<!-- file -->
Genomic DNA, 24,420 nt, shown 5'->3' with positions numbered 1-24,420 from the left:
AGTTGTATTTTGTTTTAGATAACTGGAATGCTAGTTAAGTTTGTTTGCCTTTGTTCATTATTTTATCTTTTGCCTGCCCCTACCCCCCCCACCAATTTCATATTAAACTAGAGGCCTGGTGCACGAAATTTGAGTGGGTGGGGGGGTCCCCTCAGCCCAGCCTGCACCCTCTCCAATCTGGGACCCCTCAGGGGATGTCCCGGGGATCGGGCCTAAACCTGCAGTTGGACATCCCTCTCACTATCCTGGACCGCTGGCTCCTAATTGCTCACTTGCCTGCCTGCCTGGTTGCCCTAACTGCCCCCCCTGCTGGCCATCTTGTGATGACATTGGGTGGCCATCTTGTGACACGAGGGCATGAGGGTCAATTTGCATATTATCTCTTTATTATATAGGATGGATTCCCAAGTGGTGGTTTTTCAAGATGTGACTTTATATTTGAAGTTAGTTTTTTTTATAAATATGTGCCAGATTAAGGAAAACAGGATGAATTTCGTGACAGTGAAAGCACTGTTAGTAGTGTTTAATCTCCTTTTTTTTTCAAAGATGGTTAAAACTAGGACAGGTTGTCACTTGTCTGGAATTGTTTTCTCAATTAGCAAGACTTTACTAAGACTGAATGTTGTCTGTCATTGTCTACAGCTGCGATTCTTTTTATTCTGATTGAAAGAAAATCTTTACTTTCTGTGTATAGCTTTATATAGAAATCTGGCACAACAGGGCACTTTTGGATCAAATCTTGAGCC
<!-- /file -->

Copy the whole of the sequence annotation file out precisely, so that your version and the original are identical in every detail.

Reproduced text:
Genomic DNA, 24,420 nt, shown 5'->3' with positions numbered 1-24,420 from the left:
AGTTGTATTTTGTTTTAGATAACTGGAATGCTAGTTAAGTTTGTTTGCCTTTGTTCATTATTTTATCTTTTGCCTGCCCCTACCCCCCCCACCAATTTCATATTAAACTAGAGGCCTGGTGCACGAAATTTGAGTGGGTGGGGGGGTCCCCTCAGCCCAGCCTGCACCCTCTCCAATCTGGGACCCCTCAGGGGATGTCCCGGGGATCGGGCCTAAACCTGCAGTTGGACATCCCTCTCACTATCCTGGACCGCTGGCTCCTAATTGCTCACTTGCCTGCCTGCCTGGTTGCCCTAACTGCCCCCCCTGCTGGCCATCTTGTGATGACATTGGGTGGCCATCTTGTGACACGAGGGCATGAGGGTCAATTTGCATATTATCTCTTTATTATATAGGATGGATTCCCAAGTGGTGGTTTTTCAAGATGTGACTTTATATTTGAAGTTAGTTTTTTTTATAAATATGTGCCAGATTAAGGAAAACAGGATGAATTTCGTGACAGTGAAAGCACTGTTAGTAGTGTTTAATCTCCTTTTTTTTTCAAAGATGGTTAAAACTAGGACAGGTTGTCACTTGTCTGGAATTGTTTTCTCAATTAGCAAGACTTTACTAAGACTGAATGTTGTCTGTCATTGTCTACAGCTGCGATTCTTTTTATTCTGATTGAAAGAAAATCTTTACTTTCTGTGTATAGCTTTATATAGAAATCTGGCACAACAGGGCACTTTTGGATCAAATCTTGAGCC